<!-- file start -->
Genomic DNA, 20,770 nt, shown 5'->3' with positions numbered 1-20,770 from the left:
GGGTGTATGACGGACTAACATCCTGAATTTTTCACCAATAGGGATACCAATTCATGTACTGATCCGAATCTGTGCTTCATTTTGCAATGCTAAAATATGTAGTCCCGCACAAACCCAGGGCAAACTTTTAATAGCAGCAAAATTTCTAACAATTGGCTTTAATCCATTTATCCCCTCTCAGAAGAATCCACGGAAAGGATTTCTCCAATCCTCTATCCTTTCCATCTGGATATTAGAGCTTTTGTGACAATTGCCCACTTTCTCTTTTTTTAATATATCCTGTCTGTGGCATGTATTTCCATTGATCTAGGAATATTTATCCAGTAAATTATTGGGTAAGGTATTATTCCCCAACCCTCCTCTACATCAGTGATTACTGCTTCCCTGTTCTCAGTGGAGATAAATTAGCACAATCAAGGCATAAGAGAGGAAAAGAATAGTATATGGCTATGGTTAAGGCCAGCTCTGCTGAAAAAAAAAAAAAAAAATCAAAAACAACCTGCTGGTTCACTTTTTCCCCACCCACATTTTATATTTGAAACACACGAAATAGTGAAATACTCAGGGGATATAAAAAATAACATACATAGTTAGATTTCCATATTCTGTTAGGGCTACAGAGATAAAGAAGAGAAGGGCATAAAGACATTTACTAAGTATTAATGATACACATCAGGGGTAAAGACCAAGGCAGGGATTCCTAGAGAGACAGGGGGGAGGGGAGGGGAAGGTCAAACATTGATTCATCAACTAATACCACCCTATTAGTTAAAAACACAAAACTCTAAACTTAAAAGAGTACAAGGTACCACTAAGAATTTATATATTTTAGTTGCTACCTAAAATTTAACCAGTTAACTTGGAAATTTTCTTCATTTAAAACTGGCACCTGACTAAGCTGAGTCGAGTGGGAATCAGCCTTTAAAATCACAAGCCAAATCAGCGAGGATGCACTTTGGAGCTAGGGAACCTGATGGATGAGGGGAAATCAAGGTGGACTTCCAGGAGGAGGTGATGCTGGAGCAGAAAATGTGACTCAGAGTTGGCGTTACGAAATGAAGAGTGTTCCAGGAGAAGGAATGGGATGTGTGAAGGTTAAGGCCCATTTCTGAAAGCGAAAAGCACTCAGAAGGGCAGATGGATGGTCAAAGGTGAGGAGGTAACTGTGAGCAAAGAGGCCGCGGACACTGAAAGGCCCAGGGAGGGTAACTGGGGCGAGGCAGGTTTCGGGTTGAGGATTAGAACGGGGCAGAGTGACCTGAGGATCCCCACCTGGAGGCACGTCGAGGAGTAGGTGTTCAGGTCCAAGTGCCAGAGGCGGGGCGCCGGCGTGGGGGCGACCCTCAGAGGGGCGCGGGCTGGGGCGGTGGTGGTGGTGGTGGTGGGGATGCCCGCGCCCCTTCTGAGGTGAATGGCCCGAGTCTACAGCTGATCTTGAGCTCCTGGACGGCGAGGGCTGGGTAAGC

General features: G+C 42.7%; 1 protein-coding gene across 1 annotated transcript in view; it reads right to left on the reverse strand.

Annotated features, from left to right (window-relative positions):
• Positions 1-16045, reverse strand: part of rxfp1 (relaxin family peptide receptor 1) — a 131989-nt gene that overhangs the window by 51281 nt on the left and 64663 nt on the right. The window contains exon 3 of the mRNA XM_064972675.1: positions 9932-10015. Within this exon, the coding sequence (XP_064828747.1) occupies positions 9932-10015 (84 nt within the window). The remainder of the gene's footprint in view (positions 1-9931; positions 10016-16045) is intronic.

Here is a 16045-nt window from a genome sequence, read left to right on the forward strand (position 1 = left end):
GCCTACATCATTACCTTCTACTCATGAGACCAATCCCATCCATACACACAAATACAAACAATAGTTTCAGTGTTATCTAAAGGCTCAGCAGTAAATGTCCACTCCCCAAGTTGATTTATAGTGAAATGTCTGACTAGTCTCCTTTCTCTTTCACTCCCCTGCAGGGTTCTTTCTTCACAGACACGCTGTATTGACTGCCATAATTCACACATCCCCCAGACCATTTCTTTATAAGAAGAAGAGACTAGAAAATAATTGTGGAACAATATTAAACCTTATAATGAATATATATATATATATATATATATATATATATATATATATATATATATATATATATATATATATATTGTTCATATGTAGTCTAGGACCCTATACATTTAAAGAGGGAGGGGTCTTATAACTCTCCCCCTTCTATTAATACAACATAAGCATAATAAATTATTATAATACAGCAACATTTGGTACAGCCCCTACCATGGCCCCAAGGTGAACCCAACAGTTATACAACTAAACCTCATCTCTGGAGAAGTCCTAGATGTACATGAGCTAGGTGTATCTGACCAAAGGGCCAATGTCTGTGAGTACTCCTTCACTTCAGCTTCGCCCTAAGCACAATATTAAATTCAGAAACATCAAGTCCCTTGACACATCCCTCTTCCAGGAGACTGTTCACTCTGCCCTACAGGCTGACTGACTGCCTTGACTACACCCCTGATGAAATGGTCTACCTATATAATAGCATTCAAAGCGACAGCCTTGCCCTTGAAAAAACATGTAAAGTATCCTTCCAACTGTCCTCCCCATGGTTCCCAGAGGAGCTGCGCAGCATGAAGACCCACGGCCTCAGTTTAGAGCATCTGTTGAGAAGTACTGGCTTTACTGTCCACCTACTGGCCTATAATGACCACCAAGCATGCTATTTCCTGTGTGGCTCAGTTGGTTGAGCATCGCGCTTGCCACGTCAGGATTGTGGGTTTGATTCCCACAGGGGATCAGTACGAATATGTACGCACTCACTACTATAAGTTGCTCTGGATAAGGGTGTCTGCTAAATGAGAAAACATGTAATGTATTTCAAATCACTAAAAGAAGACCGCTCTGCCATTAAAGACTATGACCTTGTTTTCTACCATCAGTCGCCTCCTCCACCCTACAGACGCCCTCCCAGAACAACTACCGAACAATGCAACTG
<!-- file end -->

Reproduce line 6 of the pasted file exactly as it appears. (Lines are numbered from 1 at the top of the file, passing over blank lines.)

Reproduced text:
Here is a 16045-nt window from a genome sequence, read left to right on the forward strand (position 1 = left end):